To commemorate the 60th anniversary of the Allied invasion of Normandy (see June 1944), the Normandy Liberty Bell was cast. It is a reproduction of the Liberty Bell, made from precision measurements &mdash without the crack. Now, we can hear how the bell was intended to sound! The project was a collaborative effort, using the best technology available, with the cooperation of the National Park Service.

Last Public Address

Louisiana was the central location for many of the controversies concerning Reconstruction. Among the first states brought under Union control, it was also among the first states organized under President Lincoln’s plan for amnesty and reconstruction. Louisiana organized a constitutional convention according to Lincoln’s plan in 1864 and the convention ratified a constitution that abolished slavery. Yet that convention did not go too far in other directions. It petitioned the U.S. Congress to compensate loyal planters for the loss of their slaves, it failed to disenfranchise those who had joined the rebellion, and it did not extend the franchise to freed slaves and blacks. Elections in 1864 were held under this new state constitution and Congress faced the question of whether to seat Congressmen and Senators who had been elected pursuant to it. Radicals, who had pushed a much different plan for reconstruction, opposed seating Louisiana’s delegation. The war was over when Lincoln publicly weighed in on this question. (General Robert E. Lee had surrendered two days before, April 9, 1865.) There was no longer any reason to offer lenient terms in the hopes for an early Confederate surrender. So, in response to a group gathered outside the White House, Lincoln delivered a somewhat informal address on the matter.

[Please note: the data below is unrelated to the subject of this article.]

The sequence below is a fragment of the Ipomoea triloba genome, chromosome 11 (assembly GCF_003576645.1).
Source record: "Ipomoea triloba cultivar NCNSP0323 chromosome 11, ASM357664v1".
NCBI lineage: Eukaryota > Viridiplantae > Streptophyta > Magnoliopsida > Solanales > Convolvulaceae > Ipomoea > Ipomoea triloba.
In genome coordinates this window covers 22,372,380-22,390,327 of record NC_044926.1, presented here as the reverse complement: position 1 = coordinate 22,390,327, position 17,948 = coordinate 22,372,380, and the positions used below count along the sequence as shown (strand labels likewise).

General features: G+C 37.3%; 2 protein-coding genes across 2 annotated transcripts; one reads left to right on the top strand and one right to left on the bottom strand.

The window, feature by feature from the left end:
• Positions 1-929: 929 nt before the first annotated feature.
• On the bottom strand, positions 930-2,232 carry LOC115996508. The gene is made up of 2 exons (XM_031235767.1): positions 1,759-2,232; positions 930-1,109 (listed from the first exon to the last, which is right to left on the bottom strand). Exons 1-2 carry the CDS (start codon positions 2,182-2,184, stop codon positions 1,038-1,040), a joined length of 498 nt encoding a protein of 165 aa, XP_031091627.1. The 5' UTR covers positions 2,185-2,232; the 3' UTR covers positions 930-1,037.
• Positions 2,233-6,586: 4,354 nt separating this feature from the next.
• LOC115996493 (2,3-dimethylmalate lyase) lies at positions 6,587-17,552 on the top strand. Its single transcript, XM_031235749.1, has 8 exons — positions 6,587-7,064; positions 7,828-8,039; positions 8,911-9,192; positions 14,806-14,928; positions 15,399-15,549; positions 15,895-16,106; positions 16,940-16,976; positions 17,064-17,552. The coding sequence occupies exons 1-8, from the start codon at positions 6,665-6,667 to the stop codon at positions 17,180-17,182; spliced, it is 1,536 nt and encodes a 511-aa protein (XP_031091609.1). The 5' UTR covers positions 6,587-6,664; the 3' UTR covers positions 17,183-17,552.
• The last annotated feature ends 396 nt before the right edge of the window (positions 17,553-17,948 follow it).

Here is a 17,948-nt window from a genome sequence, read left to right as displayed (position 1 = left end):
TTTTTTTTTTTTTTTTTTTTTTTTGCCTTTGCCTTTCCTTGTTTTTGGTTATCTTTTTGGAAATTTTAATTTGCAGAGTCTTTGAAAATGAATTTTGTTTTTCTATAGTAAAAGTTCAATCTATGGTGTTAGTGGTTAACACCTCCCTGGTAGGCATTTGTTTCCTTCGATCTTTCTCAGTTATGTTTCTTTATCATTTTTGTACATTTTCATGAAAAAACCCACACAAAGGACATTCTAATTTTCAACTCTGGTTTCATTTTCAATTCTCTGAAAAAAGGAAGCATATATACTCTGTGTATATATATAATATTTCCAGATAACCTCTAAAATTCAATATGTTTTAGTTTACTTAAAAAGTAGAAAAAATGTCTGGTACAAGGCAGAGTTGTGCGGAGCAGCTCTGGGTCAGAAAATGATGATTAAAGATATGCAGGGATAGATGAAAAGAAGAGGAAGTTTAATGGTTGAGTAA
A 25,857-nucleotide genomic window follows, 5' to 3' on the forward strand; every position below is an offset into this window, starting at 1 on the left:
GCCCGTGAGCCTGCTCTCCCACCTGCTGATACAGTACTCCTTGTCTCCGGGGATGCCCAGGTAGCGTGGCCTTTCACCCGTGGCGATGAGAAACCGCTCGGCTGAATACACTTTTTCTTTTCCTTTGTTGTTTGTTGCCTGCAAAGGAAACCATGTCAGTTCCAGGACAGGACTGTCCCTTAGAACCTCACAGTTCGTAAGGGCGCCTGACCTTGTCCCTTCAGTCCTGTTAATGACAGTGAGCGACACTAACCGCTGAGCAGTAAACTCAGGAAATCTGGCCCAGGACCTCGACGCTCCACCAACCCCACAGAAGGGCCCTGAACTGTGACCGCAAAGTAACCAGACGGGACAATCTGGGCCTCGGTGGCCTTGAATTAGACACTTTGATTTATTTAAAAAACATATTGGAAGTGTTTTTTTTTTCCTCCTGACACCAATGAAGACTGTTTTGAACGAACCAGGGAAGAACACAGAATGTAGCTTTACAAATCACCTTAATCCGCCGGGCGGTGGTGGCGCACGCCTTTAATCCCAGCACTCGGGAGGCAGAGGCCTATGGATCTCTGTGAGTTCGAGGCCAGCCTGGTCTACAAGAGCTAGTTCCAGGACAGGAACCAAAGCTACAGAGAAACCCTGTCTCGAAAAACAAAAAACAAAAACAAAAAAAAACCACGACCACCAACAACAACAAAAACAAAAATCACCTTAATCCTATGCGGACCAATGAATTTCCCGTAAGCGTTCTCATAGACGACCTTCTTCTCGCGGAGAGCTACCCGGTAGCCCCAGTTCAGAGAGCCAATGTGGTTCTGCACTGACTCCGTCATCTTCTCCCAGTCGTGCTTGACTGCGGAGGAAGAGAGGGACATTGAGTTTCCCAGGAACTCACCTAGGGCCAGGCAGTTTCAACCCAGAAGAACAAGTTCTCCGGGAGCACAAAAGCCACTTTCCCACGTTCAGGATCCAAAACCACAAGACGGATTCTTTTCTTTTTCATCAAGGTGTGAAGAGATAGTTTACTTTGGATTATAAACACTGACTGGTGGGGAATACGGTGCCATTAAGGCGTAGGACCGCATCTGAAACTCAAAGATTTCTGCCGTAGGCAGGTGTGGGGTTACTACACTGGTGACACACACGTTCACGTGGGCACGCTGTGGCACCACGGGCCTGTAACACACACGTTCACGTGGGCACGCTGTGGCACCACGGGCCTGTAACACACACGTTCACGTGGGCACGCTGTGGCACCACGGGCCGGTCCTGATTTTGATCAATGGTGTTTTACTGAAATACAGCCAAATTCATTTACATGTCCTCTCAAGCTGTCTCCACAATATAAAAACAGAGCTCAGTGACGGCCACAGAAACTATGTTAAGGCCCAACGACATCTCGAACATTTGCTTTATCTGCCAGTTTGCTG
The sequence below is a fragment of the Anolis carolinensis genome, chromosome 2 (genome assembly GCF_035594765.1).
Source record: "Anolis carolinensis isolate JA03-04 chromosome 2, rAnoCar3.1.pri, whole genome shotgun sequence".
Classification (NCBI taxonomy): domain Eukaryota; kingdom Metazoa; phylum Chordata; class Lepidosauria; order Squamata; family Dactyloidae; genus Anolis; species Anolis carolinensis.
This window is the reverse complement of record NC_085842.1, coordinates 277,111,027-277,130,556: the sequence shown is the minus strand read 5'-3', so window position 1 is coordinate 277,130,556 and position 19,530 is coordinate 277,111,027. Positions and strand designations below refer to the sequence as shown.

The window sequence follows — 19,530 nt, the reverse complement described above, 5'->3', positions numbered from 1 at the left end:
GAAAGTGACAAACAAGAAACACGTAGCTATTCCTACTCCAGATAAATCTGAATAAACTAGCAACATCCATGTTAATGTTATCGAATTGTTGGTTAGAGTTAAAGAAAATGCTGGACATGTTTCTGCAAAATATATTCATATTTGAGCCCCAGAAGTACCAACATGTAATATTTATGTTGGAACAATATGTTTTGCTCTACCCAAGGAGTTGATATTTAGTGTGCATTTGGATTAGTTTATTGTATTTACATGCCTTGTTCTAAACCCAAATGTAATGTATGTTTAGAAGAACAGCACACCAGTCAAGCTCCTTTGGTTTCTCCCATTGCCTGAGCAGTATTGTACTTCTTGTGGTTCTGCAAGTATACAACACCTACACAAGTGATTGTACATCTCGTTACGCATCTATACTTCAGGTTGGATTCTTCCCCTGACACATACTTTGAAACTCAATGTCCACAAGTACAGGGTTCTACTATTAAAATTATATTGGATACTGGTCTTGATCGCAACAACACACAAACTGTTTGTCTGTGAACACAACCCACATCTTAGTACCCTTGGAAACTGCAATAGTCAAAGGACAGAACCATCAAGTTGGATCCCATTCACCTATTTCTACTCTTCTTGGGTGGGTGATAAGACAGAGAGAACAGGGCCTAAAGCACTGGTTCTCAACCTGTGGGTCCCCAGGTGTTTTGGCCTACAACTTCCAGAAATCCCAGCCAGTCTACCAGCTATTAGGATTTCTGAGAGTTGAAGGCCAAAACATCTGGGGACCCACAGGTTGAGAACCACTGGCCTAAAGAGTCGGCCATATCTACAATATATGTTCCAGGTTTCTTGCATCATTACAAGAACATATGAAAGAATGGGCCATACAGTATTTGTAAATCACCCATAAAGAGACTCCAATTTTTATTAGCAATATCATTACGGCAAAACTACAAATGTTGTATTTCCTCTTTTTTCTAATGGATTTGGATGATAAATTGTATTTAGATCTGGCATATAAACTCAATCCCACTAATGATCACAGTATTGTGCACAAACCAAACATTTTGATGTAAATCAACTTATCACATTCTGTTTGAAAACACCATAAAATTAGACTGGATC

Source: Collected Works of Abraham Lincoln, edited by Roy Basler, Volume 8 (The Abraham Lincoln Association, 2006), 399–405. https://goo.gl/kdg3Jd

We meet this evening, not in sorrow, but in gladness of heart. The evacuation of Petersburg and Richmond, and the surrender of the principal insurgent army, give hope of a righteous and speedy peace whose joyous expression cannot be restrained. In the midst of this, however, He, from Whom all blessings flow, must not be forgotten. A call for a national thanksgiving is being prepared, and will be duly promulgated. . . .